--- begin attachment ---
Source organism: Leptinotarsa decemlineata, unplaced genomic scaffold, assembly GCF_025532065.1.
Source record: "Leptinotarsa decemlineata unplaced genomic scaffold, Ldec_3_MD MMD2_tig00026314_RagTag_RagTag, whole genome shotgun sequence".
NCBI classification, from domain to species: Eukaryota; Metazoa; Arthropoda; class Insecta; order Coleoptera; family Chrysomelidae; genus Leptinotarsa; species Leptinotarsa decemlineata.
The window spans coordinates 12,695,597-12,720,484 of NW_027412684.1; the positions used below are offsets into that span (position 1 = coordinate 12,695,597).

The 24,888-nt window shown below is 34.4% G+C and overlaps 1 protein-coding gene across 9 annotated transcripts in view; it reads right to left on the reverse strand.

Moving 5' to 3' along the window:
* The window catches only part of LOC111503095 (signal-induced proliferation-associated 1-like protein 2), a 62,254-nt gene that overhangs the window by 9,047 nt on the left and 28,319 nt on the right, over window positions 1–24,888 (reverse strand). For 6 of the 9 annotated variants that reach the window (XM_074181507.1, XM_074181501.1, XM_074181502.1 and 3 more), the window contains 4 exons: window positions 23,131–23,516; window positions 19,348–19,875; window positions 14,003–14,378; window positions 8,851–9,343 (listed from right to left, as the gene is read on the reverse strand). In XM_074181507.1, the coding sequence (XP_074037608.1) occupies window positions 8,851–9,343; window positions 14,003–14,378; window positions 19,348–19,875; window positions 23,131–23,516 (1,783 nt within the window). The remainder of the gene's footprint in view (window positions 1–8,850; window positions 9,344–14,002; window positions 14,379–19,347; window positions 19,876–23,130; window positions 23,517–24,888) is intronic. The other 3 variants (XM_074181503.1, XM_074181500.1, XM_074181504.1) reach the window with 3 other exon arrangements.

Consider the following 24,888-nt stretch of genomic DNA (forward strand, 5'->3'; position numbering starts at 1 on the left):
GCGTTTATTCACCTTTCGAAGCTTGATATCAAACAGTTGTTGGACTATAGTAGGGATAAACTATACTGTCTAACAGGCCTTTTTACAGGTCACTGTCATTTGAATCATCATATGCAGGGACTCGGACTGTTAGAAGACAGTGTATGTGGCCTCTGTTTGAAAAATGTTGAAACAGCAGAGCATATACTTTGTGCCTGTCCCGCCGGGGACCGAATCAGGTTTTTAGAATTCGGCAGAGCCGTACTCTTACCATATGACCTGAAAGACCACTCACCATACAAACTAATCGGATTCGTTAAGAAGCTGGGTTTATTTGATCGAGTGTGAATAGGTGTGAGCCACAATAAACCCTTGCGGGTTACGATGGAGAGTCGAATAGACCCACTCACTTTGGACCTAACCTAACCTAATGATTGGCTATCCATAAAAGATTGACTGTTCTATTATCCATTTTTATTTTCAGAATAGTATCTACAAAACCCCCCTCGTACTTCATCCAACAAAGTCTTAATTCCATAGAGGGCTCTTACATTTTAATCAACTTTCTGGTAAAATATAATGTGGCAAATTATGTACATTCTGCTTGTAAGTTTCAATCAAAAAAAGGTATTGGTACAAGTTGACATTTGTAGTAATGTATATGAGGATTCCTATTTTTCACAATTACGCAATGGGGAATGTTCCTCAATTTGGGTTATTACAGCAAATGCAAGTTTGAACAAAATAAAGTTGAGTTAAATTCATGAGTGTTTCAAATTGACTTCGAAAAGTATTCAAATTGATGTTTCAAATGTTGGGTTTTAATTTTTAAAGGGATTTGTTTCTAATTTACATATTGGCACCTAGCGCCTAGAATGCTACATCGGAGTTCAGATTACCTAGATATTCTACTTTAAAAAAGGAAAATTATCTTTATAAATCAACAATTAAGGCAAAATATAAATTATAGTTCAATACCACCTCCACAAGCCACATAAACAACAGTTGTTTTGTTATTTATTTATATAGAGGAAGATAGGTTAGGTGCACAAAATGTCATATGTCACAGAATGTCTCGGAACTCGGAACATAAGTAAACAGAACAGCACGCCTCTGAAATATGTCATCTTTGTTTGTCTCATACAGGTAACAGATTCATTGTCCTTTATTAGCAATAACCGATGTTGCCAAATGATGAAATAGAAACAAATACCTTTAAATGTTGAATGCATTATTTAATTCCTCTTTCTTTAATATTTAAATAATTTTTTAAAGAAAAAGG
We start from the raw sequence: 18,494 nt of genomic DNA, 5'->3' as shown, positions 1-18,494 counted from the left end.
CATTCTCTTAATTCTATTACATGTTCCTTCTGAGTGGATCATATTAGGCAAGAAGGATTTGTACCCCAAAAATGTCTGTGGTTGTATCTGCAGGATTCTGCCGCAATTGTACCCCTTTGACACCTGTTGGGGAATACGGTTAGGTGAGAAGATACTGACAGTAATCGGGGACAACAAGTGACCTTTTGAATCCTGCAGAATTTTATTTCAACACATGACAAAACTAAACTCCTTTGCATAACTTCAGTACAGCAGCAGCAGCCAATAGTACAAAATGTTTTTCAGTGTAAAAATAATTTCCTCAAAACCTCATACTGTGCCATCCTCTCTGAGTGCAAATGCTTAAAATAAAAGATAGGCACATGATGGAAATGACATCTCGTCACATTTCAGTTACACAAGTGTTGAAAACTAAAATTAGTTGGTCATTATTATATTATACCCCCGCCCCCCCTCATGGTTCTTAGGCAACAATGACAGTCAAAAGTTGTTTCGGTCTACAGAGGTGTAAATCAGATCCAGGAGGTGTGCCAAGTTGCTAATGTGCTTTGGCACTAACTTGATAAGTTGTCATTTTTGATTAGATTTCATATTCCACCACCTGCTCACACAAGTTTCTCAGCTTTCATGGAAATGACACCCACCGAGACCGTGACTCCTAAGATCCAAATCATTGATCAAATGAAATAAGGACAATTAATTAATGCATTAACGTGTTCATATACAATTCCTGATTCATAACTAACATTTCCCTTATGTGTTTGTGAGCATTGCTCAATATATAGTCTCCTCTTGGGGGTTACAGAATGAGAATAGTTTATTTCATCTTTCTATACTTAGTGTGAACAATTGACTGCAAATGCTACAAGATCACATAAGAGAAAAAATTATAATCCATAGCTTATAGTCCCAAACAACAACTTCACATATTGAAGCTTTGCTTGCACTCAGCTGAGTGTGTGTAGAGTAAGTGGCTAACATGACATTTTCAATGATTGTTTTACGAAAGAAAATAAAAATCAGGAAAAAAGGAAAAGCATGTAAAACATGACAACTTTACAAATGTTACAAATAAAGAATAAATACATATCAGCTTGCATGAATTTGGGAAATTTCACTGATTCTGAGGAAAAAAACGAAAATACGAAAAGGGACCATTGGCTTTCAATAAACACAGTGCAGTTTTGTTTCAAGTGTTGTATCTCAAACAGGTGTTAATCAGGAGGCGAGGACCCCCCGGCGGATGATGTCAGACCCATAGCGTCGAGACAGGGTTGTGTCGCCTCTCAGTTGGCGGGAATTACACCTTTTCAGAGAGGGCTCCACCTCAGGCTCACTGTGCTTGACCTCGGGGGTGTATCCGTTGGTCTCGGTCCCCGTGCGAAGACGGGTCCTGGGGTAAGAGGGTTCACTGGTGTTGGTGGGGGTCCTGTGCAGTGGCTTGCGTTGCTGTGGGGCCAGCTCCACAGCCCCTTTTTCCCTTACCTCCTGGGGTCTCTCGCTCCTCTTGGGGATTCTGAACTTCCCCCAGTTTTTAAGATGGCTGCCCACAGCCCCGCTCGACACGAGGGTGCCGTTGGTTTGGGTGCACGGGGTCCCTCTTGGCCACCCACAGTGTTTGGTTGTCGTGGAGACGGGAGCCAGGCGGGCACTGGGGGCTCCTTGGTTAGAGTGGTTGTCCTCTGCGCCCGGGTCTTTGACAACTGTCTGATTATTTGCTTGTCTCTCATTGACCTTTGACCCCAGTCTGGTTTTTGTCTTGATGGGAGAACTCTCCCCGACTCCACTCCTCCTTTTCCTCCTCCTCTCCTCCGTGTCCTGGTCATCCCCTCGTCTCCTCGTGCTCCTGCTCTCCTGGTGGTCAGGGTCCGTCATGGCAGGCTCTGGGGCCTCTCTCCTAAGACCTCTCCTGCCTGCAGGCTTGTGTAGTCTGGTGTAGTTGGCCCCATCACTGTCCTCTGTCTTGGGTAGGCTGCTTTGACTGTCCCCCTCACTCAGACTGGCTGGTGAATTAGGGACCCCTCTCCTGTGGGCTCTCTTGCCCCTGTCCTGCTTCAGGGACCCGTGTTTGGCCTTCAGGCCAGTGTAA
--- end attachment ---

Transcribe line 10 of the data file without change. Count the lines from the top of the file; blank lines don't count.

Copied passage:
We start from the raw sequence: 18,494 nt of genomic DNA, 5'->3' as shown, positions 1-18,494 counted from the left end.